Have you ever wondered why the symbols associated with the holiday commemorating the resurrection of Jesus Christ are a bunny rabbit with eggs? Well, believe it or not, there is actually a logical foundation for the bunnies and eggs on Easter.
The symbols’ origins are rooted in ancient antiquity when humans used the Vernal Equinox as an indicator of the end of winter. Spring was a very important time for our ancestors because the start of the spring season meant it was time to plant the year’s crops. To our early ancestors, spring represented new life and fertility because it’s when the grass gets green and the flowers begin to grow and bloom.
The Vernal Equinox also coincides with rabbits giving birth. However, rabbits don’t just give birth, they have litters. Because of the rabbit’s ability to rapidly reproduce and multiply, they naturally became a common symbol for fertility and new life in ancient times. And so there we have it: rabbits equal fertility and new life, which equates them with spring, which in turn, makes them a perfect symbol for Jesus’ new life, which occurred roughly around the Vernal Equinox.
Similarly, birds lay eggs around the same time. Eggs have been being decorated for as long as humans have been decorating; however, the rise of Christianity gave eggs a whole new meaning. In the early church, eggs were seen as a symbol of the resurrection because a living creature hatched from a seemingly lifeless shell. However, after the rules of Lent were hashed out by the Vatican, it gave rise to an egg issue. It turns out chickens don’t stop laying eggs just because humans can’t eat them. Therefore, at the end of the fasting season people were left with a huge surplus of eggs. So, what exactly does one do with an abundance of extra eggs? Decorate them and feast of course.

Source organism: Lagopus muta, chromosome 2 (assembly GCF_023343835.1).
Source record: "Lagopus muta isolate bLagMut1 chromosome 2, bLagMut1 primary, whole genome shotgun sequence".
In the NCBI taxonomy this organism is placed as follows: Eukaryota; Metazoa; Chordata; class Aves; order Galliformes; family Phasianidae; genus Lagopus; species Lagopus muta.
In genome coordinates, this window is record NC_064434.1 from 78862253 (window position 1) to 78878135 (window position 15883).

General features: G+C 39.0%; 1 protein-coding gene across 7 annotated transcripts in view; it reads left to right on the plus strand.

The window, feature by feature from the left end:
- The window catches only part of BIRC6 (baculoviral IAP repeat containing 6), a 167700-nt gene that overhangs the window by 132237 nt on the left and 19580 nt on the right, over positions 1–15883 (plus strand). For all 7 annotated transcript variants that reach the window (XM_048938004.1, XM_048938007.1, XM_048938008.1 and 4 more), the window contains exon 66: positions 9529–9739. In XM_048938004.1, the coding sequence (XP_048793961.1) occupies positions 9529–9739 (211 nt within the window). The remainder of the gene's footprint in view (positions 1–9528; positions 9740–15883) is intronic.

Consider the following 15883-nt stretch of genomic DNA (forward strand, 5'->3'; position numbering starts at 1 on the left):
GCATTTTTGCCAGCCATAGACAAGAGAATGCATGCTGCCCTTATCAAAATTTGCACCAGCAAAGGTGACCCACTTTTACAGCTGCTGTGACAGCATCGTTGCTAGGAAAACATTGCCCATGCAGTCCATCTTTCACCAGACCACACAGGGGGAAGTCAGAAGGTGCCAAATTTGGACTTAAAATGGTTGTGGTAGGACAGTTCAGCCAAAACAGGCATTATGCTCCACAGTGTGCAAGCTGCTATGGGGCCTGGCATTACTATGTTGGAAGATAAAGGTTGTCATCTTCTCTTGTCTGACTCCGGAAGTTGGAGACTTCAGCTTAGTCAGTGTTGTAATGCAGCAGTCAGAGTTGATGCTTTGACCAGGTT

So, this time next year, when you’re hiding eggs for children, taking them for pictures with the Easter Bunny, or just devouring a pound of chocolate in the shape of a rabbit, try to keep in mind how it all represents Jesus’ miraculous resurrection, and the rebirth and renewal of life on this planet.
Our mission is to report the college news in a balanced way, give students practice in the fields of journalism and newspaper design, and to provide a forum to help build a strong college community.
The Shavings is looking for writers! If you are interested in writing for The Shavings, please contact the Editor, Hannah Carr, or the Advisor, Professor Cassello.
Amy McCormack, Ph.D.
Calumet College of St. Joseph
ATTN: The Shavings
2400 New York Ave.
Whiting, IN 46394
Office : (219) 473-4322
Email : firstname.lastname@example.org or email@example.com